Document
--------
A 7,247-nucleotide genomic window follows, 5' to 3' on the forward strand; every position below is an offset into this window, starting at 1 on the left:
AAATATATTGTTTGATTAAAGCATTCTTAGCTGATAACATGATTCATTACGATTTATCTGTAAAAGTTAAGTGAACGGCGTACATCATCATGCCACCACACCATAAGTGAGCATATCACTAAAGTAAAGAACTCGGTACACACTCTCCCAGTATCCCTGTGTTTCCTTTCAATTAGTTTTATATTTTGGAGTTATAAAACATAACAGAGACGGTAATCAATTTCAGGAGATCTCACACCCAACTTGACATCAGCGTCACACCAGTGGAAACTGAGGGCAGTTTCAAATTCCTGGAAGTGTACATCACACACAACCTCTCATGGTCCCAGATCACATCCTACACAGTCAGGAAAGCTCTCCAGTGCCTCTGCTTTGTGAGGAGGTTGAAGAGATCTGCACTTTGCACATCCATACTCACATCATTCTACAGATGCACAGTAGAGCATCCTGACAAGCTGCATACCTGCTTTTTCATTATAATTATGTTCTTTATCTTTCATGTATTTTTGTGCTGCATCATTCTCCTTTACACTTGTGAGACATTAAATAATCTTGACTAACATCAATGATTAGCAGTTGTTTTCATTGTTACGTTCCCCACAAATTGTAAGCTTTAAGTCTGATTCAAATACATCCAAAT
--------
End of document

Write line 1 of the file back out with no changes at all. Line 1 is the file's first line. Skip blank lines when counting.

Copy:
A 7,247-nucleotide genomic window follows, 5' to 3' on the forward strand; every position below is an offset into this window, starting at 1 on the left: